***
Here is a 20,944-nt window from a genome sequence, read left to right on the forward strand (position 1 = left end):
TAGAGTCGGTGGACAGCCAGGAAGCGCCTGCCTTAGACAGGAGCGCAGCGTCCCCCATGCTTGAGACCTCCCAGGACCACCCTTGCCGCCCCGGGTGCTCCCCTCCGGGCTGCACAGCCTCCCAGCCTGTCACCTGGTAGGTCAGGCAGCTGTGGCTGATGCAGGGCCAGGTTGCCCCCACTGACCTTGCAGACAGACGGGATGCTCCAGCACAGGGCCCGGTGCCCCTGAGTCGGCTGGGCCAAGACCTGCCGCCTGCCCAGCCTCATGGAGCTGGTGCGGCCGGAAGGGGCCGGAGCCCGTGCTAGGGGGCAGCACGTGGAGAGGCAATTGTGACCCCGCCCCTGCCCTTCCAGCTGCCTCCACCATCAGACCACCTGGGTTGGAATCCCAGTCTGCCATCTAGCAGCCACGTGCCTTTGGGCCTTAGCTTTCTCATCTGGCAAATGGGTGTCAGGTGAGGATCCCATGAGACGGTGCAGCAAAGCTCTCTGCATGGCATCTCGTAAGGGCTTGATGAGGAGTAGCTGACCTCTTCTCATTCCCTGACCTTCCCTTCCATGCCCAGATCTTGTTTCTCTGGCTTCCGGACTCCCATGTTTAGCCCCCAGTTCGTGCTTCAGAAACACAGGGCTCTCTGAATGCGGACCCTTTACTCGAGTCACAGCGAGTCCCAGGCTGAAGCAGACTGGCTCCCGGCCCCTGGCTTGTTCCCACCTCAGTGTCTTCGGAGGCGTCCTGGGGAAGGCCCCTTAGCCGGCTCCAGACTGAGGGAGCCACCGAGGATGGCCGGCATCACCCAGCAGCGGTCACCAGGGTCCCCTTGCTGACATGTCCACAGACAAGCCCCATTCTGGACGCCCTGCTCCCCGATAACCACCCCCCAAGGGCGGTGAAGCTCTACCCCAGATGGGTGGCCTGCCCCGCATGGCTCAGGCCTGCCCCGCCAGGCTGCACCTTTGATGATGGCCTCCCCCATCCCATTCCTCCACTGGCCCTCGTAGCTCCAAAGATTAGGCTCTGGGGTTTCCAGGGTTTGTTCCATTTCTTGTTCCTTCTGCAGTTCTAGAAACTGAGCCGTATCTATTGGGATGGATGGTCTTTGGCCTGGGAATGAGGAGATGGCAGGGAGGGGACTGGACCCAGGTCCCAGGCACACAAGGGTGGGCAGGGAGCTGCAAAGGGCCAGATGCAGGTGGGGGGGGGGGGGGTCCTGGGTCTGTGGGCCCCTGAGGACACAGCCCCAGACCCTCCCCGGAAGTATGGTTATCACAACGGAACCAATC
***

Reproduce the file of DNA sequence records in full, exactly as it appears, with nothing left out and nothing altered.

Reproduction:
Here is a 20,944-nt window from a genome sequence, read left to right on the forward strand (position 1 = left end):
TAGAGTCGGTGGACAGCCAGGAAGCGCCTGCCTTAGACAGGAGCGCAGCGTCCCCCATGCTTGAGACCTCCCAGGACCACCCTTGCCGCCCCGGGTGCTCCCCTCCGGGCTGCACAGCCTCCCAGCCTGTCACCTGGTAGGTCAGGCAGCTGTGGCTGATGCAGGGCCAGGTTGCCCCCACTGACCTTGCAGACAGACGGGATGCTCCAGCACAGGGCCCGGTGCCCCTGAGTCGGCTGGGCCAAGACCTGCCGCCTGCCCAGCCTCATGGAGCTGGTGCGGCCGGAAGGGGCCGGAGCCCGTGCTAGGGGGCAGCACGTGGAGAGGCAATTGTGACCCCGCCCCTGCCCTTCCAGCTGCCTCCACCATCAGACCACCTGGGTTGGAATCCCAGTCTGCCATCTAGCAGCCACGTGCCTTTGGGCCTTAGCTTTCTCATCTGGCAAATGGGTGTCAGGTGAGGATCCCATGAGACGGTGCAGCAAAGCTCTCTGCATGGCATCTCGTAAGGGCTTGATGAGGAGTAGCTGACCTCTTCTCATTCCCTGACCTTCCCTTCCATGCCCAGATCTTGTTTCTCTGGCTTCCGGACTCCCATGTTTAGCCCCCAGTTCGTGCTTCAGAAACACAGGGCTCTCTGAATGCGGACCCTTTACTCGAGTCACAGCGAGTCCCAGGCTGAAGCAGACTGGCTCCCGGCCCCTGGCTTGTTCCCACCTCAGTGTCTTCGGAGGCGTCCTGGGGAAGGCCCCTTAGCCGGCTCCAGACTGAGGGAGCCACCGAGGATGGCCGGCATCACCCAGCAGCGGTCACCAGGGTCCCCTTGCTGACATGTCCACAGACAAGCCCCATTCTGGACGCCCTGCTCCCCGATAACCACCCCCCAAGGGCGGTGAAGCTCTACCCCAGATGGGTGGCCTGCCCCGCATGGCTCAGGCCTGCCCCGCCAGGCTGCACCTTTGATGATGGCCTCCCCCATCCCATTCCTCCACTGGCCCTCGTAGCTCCAAAGATTAGGCTCTGGGGTTTCCAGGGTTTGTTCCATTTCTTGTTCCTTCTGCAGTTCTAGAAACTGAGCCGTATCTATTGGGATGGATGGTCTTTGGCCTGGGAATGAGGAGATGGCAGGGAGGGGACTGGACCCAGGTCCCAGGCACACAAGGGTGGGCAGGGAGCTGCAAAGGGCCAGATGCAGGTGGGGGGGGGGGGGGTCCTGGGTCTGTGGGCCCCTGAGGACACAGCCCCAGACCCTCCCCGGAAGTATGGTTATCACAACGGAACCAATC